In the Name of the Father, the Son and the Holy Ghost.
The Lord warns us today of how difficult it is for a man who is rich to enter
the Kingdom of God. Does it mean that the Kingdom of God is open only to
destitute, to those who are materially poor, who lack everything on earth? No.
The Kingdom of God is open to all who are not enslaved by possessions. When we
read the first Beatitude, 'Blessed are the poor in spirit for theirs is the
Kingdom of Heaven’, we are given a key to this saying: the poor in spirit are
those who have understood that they possess nothing which is their own. We have
been created as an act of God, loved into existence; we are offered by God
communion with Him to which we have no rights. All we are, all we possess is not
our own in the sense that we have not made ourselves, we did not create what is
seemingly ours - every thing which we are and which we have is love, the love of
God and the love of people, and we cannot possess anything because everything is
a gift that escapes us the moment we want to have possession of it and say, "It
On the other hand, the Kingdom of God is really the kingdom of those who are
aware that they are infinitely rich because we can expect everything from love
divine and from human love. We are rich because we possess nothing, we are rich
because we are given all things; and so, it is difficult for one who imagines
that he is rich in his own right to belong to that kingdom in which everything
is a sign of love, and nothing can be possessed, as it were - taken away from
others; because the moment we say that we possess something which is not given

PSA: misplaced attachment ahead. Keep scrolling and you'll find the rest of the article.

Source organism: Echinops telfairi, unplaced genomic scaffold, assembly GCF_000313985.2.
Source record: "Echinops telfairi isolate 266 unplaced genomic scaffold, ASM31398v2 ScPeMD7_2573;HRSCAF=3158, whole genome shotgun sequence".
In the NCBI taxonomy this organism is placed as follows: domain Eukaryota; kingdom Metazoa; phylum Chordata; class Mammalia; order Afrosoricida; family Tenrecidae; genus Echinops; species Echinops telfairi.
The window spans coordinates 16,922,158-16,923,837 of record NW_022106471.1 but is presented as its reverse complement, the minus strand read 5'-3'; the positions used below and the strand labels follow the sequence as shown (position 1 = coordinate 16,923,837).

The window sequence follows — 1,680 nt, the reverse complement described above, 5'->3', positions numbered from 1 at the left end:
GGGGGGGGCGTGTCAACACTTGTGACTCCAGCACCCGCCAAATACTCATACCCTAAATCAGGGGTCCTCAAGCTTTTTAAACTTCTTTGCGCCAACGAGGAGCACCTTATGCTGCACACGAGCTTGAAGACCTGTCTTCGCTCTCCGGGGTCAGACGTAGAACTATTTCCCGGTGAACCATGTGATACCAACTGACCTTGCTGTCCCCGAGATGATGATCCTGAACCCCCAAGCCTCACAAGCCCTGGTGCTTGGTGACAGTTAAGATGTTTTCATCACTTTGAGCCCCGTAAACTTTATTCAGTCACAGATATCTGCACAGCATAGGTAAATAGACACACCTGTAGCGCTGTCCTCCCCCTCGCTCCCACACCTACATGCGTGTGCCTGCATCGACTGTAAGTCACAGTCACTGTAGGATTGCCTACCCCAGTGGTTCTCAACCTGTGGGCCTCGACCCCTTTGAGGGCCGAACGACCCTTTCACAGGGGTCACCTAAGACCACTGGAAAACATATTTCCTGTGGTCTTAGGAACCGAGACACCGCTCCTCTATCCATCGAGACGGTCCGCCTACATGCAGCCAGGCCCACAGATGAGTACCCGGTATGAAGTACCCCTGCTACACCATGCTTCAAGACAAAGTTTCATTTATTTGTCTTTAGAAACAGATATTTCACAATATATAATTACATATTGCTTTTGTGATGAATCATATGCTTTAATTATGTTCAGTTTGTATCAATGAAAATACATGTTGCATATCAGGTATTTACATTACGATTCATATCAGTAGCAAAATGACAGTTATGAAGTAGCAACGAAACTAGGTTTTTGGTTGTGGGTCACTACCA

us either by God or by human care, we subtract it from the mystery of love.
On the other hand, the moment we cling to anything we become slaves of it. I
remember when I was young, a man telling me: Don't you understand that the
moment you have taken a copper coin in your hand and are not prepared to open
your hand to let it go, you have lost the use of a hand, the use of an arm, the
use of your body, because all your attention will be concentrated on not losing
this copper coin, - the rest will be forgotten.
Whether we keep in our hand a copper coin, or whether we feel rich in so many
other ways - intellectually, emotionally, materially is irrelevant, - we are
prisoners, we have lost the use of a limb, the use of our mind, the use of our
heart; we can no longer be free, and the Kingdom of God is a kingdom of freedom.
On the other hand also, how difficult it is to one who has never lacked anything,
who has always possessed more than he needs, to be aware of the poverty or the
need of another: poverty - material, emotional or intellectual, or any other
lack. It requires a great deal of understanding and sympathy, it requires from
us that we should learn to be attentive to the movements of other people's
hearts and to their material needs in order to respond to them. One says in
Russian 'A satisfied person no longer understands a hungry one'; which of us can
say that we are hungry in any respect? And this is why we do not understand the
needs of people - of one another here, or of people beyond the confines of our
So, let us reflect on that; poverty does not mean destitution; it means freedom
from enslavement to an illusion that we are self-sufficient, self-contained, the
creator of what we are and what we possess. And also free from enslavement to
what is given us to make husbandmen of God.
Let us reflect on this; because if we learn this, if we learn what Saint Paul
said that whether he is rich, whether he is destitute, he is equally rich
because his richness is in God and in the human love. Then we will be able,
whether we possess material things or not, to be free of them, and to belong to
God's Kingdom which is a Kingdom of mutual love, or mutual solidarity, of
compassion for one another, of giving to one another what we were given freely.